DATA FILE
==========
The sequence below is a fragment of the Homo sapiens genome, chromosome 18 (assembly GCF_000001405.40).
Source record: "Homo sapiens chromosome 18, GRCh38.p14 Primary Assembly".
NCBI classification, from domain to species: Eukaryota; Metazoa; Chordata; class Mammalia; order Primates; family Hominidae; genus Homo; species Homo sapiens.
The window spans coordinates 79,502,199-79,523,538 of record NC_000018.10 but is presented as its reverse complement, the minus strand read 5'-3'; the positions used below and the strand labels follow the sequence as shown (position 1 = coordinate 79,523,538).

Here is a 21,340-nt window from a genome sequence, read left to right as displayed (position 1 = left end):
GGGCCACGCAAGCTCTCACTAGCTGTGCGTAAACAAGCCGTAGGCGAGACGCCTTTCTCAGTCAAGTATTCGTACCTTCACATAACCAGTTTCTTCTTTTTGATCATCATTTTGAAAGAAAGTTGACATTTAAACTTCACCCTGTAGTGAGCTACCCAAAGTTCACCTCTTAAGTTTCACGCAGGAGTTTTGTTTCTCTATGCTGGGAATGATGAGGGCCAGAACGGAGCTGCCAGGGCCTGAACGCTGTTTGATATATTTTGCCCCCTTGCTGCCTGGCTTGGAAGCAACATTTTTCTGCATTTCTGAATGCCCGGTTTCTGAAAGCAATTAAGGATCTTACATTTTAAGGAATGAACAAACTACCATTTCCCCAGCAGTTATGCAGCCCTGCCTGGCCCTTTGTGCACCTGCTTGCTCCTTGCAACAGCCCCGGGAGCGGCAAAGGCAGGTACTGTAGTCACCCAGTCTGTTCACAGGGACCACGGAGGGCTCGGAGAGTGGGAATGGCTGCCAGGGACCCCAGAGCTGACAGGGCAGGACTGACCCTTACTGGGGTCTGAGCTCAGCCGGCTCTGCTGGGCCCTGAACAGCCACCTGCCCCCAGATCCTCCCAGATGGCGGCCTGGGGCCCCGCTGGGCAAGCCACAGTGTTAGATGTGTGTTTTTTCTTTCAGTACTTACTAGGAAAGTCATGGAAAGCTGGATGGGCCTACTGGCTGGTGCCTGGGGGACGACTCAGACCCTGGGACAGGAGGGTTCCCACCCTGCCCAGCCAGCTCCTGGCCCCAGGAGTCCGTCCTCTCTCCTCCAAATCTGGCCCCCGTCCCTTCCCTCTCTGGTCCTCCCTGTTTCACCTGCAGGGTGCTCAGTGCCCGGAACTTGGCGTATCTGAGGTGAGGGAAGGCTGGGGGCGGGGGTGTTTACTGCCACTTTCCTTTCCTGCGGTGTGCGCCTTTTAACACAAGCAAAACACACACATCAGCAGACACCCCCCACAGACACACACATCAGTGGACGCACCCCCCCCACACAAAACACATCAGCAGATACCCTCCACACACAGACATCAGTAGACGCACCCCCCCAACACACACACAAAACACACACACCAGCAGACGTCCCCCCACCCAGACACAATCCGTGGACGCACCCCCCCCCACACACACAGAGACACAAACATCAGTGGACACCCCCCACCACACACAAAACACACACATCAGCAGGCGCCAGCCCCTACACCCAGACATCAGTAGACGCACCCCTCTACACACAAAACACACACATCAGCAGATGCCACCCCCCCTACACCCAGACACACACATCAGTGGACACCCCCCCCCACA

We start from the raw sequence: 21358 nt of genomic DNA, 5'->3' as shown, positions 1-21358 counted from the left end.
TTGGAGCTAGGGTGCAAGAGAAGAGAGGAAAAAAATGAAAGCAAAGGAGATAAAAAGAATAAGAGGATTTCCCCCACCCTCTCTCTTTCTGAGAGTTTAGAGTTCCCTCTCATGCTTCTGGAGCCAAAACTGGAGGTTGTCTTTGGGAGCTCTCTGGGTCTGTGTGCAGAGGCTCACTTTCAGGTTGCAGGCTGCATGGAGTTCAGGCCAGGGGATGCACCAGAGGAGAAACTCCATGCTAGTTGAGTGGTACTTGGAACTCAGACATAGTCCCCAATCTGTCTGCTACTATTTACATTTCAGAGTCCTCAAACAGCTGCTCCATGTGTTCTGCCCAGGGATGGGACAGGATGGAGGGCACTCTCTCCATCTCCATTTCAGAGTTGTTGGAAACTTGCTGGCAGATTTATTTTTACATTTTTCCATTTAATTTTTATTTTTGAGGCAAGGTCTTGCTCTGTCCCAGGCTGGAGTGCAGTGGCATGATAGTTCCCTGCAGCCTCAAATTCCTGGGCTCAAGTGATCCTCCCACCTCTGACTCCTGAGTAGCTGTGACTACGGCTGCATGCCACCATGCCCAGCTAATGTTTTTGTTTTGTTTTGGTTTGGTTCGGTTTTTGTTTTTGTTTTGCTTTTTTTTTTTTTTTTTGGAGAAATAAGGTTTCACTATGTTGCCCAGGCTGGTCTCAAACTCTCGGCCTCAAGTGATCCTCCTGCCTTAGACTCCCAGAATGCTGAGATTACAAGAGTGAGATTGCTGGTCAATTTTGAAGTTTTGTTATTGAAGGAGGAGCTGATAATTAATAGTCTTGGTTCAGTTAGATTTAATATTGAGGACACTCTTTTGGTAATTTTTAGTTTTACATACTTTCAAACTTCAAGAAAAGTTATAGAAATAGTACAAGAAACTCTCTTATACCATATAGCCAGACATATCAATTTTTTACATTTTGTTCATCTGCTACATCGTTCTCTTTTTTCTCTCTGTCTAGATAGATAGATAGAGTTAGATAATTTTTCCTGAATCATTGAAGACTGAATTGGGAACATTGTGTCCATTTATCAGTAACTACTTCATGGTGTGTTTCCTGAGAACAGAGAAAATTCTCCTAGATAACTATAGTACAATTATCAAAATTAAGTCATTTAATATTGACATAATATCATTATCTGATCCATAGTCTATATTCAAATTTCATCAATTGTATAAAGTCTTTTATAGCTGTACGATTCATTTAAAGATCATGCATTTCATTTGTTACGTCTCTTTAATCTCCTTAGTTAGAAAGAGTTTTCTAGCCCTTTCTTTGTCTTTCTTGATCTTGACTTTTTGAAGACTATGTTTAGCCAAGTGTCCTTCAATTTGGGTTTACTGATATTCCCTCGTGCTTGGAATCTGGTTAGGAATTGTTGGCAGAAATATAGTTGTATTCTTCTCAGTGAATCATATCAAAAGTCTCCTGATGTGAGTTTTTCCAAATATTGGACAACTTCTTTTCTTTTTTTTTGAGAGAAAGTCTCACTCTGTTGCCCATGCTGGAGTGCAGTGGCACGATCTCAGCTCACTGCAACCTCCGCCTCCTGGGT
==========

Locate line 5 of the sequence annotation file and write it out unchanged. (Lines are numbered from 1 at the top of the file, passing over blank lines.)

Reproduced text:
Here is a 21,340-nt window from a genome sequence, read left to right as displayed (position 1 = left end):